This was a small faire up in North Texas that ran August through September in the middle of the Texas heat. We used to refer to it as Heatwood, then when the September rains came, the grounds turned into a muddy slop and we called it Bogwood.  But there was a magic to it that I’ve never been able to capture since.  The faire went under in 2001, but I made more friends and faire-family during the few years I was there than I’ve made in all the faires since.  I’ve met many rennies that were also there, and even though we never knew each other at the time, we immediately bonded.  Last month we had a reunion of a lot of the old patrons and participants.  It was an amazing place.


10:  Video Arcades


I love arcades.  They have eaten more of my childhood dollars than I can imagine. I wish there were more of them.  I recently re-read Neuromancer, and as prophetic a book as it was, the part where everyone hangs out at an arcade was either completely wrong or Gibson’s insight into the future shows that one day they’ll make a comeback.


11:  Star Frontiers Knight Hawks


There are several space-based combat games out there, but my first taste of them was Knight Hawks. I’d played the Star Frontiers RPG a few times, but one rainy Sunday our GM busted out Knight Hawks and I was in love.  I’ve spent many hours blasting the hell out of my friends’ fleets and while I’ve tried my hand at a few of the newer space battle games, none have ever really filled the spot Knight Hawks did.  

I am very happy to say that while researching this, I discovered that FASA is still around.  After nearly a decade hiatus they are back and kickin’.  Vampire Hunter D just got re-released in Australia last month.  The fan-run Knight Hawks games and supplements seem to be pretty popular and I’ll be picking some up.  Maybe there’s hope for the rest, after all.


7 thoughts on “11 Things No Longer Around That I Actually Miss

  1. Chuck Quisenberry

    I miss the arcades… not the massively lit Dave & Buster types; the dingy little mom and pop style that just sold soda at the back of a room lit only by the glow of the games themselves. They were so much fun and I could literally stand there all day shoving stacks of quarters into my favorites; but, there just isn’t any money in them anymore. They’ve gone the way of the drive-in theaters. Every now and again, I’ll see one pop up and nostalgia and curiosity will keep it running for a few months (usually over summer). Then, once the regular school year starts, they’ll dry up and close their doors shortly thereafter.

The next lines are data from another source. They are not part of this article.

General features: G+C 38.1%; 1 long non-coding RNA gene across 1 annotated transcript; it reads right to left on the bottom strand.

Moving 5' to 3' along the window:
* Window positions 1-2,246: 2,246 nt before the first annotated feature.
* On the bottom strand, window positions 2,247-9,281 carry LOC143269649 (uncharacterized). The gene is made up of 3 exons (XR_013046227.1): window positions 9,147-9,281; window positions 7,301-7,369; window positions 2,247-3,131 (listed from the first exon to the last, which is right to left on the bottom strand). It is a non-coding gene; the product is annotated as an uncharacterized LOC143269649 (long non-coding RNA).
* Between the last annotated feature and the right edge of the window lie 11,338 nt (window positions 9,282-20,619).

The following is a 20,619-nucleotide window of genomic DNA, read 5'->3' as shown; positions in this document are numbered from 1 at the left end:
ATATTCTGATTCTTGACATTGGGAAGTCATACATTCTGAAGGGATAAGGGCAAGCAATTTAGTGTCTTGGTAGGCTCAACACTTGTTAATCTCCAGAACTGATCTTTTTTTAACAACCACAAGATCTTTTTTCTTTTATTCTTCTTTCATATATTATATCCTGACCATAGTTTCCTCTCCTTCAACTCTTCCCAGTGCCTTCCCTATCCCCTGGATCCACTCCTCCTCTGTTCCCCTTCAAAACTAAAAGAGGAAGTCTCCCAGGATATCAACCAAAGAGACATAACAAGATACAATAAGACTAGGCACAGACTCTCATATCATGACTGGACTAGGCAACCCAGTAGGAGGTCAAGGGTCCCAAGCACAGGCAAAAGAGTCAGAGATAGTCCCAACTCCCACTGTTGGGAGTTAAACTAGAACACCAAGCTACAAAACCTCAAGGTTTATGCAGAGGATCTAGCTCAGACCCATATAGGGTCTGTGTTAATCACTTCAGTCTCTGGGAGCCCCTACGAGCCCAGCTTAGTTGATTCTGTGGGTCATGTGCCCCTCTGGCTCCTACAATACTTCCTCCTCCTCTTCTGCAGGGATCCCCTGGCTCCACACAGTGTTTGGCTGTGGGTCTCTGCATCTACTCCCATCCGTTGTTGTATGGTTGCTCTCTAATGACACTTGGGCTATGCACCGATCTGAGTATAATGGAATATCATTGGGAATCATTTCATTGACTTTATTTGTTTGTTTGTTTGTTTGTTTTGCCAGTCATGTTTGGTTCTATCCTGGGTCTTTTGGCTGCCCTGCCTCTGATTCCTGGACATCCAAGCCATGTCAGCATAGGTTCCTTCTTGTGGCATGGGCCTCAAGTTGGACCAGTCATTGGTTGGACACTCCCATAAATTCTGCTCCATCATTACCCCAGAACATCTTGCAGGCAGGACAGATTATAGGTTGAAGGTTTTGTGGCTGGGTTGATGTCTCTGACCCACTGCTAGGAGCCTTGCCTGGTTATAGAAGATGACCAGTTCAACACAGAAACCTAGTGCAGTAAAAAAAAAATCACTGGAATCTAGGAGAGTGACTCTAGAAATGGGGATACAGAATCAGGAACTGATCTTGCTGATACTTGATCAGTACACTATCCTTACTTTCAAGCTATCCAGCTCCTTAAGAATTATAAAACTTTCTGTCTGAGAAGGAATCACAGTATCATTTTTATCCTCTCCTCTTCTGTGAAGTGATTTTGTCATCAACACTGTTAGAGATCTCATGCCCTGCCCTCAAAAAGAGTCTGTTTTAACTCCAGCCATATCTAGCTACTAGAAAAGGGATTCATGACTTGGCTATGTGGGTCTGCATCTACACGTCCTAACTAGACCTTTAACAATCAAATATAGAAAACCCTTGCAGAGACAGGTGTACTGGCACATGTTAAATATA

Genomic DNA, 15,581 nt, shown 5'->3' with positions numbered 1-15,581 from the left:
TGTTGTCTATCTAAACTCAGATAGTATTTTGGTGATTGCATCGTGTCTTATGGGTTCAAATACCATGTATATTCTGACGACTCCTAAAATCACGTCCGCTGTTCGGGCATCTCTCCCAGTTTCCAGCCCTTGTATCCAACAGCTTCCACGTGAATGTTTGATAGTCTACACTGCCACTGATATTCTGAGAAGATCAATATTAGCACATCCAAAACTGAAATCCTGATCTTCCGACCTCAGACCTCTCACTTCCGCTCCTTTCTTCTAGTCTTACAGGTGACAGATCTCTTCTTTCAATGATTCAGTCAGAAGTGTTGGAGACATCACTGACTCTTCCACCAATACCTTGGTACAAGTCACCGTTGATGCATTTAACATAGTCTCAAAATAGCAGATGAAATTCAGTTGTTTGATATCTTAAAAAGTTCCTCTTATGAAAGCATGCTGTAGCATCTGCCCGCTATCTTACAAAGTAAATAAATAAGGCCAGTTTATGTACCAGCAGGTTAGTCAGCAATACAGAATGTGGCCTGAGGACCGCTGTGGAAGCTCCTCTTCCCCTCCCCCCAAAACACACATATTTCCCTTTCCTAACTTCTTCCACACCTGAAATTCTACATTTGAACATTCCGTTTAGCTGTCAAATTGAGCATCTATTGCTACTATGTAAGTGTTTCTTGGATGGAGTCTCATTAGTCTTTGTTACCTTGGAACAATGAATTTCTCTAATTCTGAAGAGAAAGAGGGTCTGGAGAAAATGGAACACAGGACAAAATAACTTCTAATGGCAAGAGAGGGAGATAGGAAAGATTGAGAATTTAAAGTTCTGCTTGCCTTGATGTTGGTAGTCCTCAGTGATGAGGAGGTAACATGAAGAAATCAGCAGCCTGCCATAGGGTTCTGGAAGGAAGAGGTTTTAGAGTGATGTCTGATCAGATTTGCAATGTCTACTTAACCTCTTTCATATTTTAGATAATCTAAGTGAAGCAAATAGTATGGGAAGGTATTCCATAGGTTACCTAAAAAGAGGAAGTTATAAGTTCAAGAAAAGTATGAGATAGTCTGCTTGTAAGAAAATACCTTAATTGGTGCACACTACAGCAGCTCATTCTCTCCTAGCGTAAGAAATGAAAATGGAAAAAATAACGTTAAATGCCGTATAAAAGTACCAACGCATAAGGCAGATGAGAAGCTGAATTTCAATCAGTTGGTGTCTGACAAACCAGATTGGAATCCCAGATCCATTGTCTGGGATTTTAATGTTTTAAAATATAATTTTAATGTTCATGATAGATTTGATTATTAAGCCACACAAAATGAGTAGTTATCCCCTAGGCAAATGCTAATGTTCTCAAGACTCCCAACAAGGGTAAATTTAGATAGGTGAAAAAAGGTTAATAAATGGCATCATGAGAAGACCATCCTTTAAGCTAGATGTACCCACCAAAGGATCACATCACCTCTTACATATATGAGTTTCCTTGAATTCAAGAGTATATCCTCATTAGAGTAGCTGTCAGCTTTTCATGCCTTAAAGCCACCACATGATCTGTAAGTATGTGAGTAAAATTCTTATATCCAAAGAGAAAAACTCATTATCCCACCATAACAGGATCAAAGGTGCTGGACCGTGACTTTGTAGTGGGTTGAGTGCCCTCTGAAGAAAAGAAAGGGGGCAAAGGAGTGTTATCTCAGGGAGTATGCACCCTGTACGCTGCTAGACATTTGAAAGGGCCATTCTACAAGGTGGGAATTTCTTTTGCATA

1. I remember reading about one game that was a VR cockpit for Battletech. Four players would each get into their own pod and together play a lance and blow away other giant robots. Nowhere around here had it, though.

  2. Tasha

    Ral Partha is available from Iron Wind Miniatures

    Grenadier is mostly available from Mirliton Miniatures. Unfortunatly many of the Classic Grenadier Molds were tossed by Mirliton as being “trash”. So yeah some classic figs will never see the light of day again.

    Dragon Magazine has been resurrected by the new TSR games as Gygax Magazine run by Gary Gygax’s Son. Back issues available on PDF from DriveThruRPG

    1. Very happy to see that Iron Wind carries the Ral Partha classics as well as the old Battletech and Shadowrun lines. Not seeing the old AD&D miniatures, though. That was a huge portion of their business in the last couple years and some of their better fantasy stuff. Bit sad.

      I’d found Mirlton when trying to complete my Cyberpunk set. They carried the Bozos, but that was it. (Still looking for the Nomads). But I’m real excited to see the Dragons II line is still out there. I never finished those, and I still think they were some of the best. There will be a huge purchase in my near future.

      I’d seen that Dragon was online now. Just wasn’t the same as ink and paper. I’ve always thought of them like National Geographics, something you just keep forever. Gygax Magazine looks like it might fit the bill perfectly. Thank you.

  3. The non-tarzan, tarzan guy has a lot of siplaning do to about the overgrown lizards. Also why are the Prussian scientists always mad? Can’t they ever be happy with what they have invented? I mean come on!

Leave a Reply

Your email address will not be published. Required fields are marked *

This site uses Akismet to reduce spam. Learn how your comment data is processed.